‘Don’t wait until you need help to become a member’

Every day, Lawrence Jones likes to talk to at least one of his coworkers in Miami-Dade County about the importance of joining the union.

“I ask them if they’re a member of the union, and if they say no, then I ask them why and we go from there,” says Jones, a member of AFSCME Local 199. “A lot of people respond that they just got on the job and can’t afford to pay union dues. So I tell them, with what’s going on across the nation right now, including the Friedrichs case, you can't afford not to pay union dues.”

Jones has to persuade others who seem to think the union is a vehicle for resolving disputes with management, and they assume they won’t need it so long as they stay out of trouble.

Jones is an inmate services technician in the Miami-Dade corrections department. He participated in the AFSCME Strong training and says he has signed up 20 to 25 new members in the last four or five months. He says he won’t quit until at least three out of four of his coworkers are members of the local. That’s slightly higher than the 70 percent membership goal our union set for right-to-work states with collective bargaining, such as Florida.

When speaking about the union, Jones likes to bring up the story of one of his coworkers.

“There’s this gentleman here and he’s got about 25 years on the job like myself, but what’s different about him is he’s deaf, he cannot hear,” Jones says. “A couple of months ago he was written up for not going to a training. He’s never been written up before, there’s nothing in his folder. The problem turns out to be, he requested that they provide him with an interpreter for the training, but they never got back to him, they never confirmed, so he didn’t go to the training.”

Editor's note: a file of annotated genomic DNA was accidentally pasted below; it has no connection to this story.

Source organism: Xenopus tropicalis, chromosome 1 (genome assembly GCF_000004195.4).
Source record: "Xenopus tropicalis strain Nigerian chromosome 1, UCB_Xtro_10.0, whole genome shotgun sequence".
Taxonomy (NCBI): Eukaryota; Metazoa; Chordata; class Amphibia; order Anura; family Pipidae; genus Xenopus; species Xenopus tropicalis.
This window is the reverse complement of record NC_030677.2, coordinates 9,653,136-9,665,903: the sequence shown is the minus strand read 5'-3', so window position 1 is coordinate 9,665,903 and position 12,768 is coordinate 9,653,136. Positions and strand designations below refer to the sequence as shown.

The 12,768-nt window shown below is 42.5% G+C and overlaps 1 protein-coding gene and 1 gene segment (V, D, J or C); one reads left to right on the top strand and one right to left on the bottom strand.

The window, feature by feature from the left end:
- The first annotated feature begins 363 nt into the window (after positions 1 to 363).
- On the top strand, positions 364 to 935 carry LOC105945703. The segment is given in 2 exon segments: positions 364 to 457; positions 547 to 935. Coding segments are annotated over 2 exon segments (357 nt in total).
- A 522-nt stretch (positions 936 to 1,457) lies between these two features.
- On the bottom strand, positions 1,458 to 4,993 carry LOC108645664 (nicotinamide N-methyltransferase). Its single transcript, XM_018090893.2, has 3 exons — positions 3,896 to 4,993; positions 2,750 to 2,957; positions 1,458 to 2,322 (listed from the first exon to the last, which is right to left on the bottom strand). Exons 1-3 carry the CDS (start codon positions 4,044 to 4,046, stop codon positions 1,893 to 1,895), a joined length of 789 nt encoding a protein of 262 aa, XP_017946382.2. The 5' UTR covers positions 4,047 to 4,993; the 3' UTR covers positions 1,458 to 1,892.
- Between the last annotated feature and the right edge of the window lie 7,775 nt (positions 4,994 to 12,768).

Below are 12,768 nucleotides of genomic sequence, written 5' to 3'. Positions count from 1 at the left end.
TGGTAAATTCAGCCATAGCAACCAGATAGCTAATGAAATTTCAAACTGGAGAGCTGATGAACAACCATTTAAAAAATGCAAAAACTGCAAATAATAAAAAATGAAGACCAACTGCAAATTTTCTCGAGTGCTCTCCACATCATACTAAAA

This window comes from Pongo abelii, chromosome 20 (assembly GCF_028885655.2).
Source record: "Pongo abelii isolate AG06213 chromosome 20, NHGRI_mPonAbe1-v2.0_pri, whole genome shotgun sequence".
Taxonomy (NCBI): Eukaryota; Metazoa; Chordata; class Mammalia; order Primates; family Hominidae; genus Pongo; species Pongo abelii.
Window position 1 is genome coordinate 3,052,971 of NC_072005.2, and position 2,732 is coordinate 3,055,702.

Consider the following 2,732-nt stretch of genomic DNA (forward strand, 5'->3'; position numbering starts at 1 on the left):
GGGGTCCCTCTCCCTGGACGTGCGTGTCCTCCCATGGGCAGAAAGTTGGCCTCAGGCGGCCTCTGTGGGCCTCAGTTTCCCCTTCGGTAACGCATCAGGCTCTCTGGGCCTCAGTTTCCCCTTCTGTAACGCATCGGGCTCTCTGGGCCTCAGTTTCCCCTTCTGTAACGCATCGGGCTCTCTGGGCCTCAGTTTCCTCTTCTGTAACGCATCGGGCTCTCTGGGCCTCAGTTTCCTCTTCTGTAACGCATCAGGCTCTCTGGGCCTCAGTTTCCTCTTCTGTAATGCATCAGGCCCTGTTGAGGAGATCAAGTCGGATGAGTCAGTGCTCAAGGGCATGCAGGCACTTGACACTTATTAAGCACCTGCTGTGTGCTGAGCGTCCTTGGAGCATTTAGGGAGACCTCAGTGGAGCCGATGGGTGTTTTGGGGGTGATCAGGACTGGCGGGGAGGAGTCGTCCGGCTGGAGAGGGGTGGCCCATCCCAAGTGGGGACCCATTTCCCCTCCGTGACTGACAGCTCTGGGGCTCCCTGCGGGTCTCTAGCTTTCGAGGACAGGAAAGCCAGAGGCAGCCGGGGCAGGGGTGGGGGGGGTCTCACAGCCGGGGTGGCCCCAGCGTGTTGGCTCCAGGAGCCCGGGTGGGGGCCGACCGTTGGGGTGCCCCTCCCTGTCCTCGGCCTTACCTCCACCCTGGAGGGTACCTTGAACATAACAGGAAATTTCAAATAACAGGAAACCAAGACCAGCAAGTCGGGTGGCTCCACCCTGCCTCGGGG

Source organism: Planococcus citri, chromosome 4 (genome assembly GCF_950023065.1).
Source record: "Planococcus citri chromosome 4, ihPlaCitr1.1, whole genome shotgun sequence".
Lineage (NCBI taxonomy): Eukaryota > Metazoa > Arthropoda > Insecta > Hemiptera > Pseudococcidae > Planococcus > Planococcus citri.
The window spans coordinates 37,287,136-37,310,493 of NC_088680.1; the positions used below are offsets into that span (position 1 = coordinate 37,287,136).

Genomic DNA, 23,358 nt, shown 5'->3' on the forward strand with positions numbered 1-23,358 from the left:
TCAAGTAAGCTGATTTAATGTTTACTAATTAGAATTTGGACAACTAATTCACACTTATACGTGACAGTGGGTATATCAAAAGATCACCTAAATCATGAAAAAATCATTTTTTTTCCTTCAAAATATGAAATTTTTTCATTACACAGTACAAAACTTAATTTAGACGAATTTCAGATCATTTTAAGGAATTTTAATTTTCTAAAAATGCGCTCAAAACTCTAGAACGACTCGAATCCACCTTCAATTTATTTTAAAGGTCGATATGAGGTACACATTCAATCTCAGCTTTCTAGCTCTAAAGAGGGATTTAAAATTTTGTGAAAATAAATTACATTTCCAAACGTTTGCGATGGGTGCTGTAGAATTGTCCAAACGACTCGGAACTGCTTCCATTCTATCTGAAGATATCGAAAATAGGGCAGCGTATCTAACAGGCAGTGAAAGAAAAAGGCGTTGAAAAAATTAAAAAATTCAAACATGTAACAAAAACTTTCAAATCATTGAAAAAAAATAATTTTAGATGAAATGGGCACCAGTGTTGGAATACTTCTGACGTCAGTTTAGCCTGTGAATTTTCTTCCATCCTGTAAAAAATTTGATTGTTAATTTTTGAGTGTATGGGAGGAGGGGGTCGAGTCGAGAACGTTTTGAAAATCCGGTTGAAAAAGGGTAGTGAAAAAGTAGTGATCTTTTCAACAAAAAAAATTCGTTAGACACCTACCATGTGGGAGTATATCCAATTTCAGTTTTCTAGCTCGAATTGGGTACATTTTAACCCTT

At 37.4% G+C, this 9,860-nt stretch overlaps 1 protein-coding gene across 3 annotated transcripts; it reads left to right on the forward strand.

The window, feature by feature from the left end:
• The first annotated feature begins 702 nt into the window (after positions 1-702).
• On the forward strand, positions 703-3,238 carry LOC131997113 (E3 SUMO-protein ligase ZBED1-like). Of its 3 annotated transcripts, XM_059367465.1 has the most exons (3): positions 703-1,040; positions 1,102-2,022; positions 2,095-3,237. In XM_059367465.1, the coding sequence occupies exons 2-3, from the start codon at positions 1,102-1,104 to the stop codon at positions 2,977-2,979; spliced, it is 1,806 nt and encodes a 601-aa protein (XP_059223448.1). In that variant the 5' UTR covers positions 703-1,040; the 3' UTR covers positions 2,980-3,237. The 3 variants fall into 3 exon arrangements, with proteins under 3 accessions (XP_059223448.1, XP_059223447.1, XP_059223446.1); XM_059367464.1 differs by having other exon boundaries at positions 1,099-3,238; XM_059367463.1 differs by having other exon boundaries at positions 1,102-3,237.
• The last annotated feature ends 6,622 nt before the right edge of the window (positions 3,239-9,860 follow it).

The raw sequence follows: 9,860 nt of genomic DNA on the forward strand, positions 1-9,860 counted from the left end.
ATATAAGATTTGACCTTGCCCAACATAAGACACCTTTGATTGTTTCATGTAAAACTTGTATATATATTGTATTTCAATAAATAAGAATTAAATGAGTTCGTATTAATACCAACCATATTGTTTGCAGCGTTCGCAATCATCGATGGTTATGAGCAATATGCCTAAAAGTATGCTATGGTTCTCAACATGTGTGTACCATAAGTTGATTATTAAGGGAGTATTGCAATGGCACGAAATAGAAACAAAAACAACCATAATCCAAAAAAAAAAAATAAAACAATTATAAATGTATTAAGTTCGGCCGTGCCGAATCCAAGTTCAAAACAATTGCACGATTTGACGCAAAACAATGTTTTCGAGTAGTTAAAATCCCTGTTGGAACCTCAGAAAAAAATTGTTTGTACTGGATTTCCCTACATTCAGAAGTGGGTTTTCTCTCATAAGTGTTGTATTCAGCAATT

Jones’ coworker was blamed for an oversight by his supervisor.

“It wasn’t the case that he was a bad employee, but he had run into a bad supervisor,” Jones explains. “Most people, when I tell them about that, I tell them it may not be about you, it may be about the person supervising you. So don’t wait until you need help to become a member. Support the union right now so you always have help.”

Jones understands his union is himself and his colleagues. They are the union.

“I became active with my union because I decided I wanted to be a part of the process and not just sit back and wait on someone else,” he says.

Today, he hopes to become a shop steward and get elected to his local’s executive board. And he plans to continue having AFSCME Strong conversations with his colleagues.

“Right now I would really love to see if I can get 75 percent of people under the AFSCME umbrella,” he says. “If I can get 75 percent I’m doing good. That’s what I’m shooting for.”